BMW's improved the gas mileage of the X3 crossover in this new generation, but more change is coming in the 2013 model year with a turbocharged four-cylinder replacing today's normally-aspirated six in the X3 xDrive28i.
Until then, the less powerful version of BMW's classic in-line six actually gets worse fuel economy than its stronger turbo companion. The xDrive28i is rated by the EPA at 19/25 mpg--but the 300-hp xDrive35i earns 19/26-mpg ratings. Both versions get the benefit of an eight-speed automatic, and it's not difficult to see the new turbo four hitting a 30-mpg highway rating, or better.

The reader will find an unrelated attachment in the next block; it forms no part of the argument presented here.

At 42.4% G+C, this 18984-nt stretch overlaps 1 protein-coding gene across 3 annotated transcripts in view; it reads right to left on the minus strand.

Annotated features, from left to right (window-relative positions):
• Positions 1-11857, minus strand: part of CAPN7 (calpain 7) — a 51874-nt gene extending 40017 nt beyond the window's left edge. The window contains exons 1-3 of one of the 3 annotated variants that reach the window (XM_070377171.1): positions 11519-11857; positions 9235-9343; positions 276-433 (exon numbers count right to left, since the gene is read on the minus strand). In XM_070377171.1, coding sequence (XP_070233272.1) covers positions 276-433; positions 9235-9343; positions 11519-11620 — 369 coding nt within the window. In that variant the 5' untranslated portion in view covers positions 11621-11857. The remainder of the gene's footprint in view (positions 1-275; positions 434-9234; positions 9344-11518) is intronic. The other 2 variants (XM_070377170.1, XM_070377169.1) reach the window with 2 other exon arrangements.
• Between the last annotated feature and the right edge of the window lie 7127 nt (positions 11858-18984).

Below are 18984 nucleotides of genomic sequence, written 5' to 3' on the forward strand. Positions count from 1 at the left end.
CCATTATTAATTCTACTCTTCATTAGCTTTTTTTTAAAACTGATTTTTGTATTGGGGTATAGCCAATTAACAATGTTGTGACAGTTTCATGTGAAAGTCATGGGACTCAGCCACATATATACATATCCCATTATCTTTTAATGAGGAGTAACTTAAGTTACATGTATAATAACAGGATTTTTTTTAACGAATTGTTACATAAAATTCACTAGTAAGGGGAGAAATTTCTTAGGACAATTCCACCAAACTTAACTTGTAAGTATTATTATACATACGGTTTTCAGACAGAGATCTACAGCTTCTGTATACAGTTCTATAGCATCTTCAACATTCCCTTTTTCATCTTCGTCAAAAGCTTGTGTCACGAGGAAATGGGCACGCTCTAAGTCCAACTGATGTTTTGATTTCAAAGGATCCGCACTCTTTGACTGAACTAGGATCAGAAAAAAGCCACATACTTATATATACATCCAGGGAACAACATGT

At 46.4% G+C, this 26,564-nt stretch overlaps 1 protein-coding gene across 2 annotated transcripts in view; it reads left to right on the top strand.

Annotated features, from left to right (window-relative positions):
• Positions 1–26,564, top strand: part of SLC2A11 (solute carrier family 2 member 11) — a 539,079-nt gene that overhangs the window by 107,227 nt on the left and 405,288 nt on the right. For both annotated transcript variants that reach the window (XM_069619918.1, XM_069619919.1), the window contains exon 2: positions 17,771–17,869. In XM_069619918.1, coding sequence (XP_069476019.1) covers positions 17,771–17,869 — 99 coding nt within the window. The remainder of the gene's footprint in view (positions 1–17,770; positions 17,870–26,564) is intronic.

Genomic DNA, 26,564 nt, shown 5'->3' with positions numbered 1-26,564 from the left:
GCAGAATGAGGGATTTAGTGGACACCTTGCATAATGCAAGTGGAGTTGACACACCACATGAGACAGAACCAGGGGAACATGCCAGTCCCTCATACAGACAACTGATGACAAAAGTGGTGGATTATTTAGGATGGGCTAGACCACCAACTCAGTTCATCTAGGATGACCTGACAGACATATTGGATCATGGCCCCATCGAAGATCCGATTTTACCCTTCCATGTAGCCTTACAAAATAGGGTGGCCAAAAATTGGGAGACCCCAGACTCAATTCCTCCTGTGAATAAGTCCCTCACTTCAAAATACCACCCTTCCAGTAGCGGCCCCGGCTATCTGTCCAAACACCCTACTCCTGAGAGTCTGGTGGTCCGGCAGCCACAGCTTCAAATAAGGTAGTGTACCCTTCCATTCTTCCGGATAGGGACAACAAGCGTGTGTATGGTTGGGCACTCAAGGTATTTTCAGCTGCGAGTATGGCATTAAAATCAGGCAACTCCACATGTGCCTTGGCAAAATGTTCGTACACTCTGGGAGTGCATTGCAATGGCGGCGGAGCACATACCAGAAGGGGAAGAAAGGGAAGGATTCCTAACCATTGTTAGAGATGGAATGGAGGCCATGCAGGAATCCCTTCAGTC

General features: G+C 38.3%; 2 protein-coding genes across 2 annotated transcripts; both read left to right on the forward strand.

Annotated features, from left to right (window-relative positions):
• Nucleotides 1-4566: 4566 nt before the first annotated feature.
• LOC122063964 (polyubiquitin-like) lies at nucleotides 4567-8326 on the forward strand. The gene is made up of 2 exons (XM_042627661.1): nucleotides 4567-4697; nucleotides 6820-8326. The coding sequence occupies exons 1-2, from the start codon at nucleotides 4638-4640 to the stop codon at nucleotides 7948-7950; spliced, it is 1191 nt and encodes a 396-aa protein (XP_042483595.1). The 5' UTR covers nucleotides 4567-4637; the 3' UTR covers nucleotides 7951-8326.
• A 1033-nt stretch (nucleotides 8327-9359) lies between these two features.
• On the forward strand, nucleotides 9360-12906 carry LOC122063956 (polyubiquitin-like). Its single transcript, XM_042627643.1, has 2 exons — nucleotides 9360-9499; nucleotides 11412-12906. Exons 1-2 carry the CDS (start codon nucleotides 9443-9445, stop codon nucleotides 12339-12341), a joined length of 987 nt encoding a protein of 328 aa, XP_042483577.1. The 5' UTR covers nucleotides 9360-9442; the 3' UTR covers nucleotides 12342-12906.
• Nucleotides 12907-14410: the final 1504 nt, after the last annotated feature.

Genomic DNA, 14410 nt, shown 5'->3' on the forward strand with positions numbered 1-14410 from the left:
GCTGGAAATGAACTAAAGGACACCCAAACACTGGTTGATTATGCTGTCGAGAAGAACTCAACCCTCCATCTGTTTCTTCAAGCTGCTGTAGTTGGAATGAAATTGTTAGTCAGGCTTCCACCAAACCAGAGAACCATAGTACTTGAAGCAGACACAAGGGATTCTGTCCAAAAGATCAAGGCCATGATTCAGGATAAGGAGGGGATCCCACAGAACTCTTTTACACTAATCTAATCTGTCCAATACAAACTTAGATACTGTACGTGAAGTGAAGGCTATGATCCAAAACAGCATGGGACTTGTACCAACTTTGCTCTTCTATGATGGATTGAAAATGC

BMW offers a start/stop system in European X3s with six-cylinder engines, but it doesn't put the fuel-saving technology on U.S. versions.
For comparison, the X3 stacks up slightly worse than the Volkswagen Touareg, which rates 19/28 mpg, and the Audi Q5, which gets EPA ratings of 20/27 mpg. It's marginally better in the city cycle than the Range Rover Evoque, at 18/28 mpg.
Conclusion Who'd have guessed? The stronger turbo engine gets better gas mileage than the outgoing base six.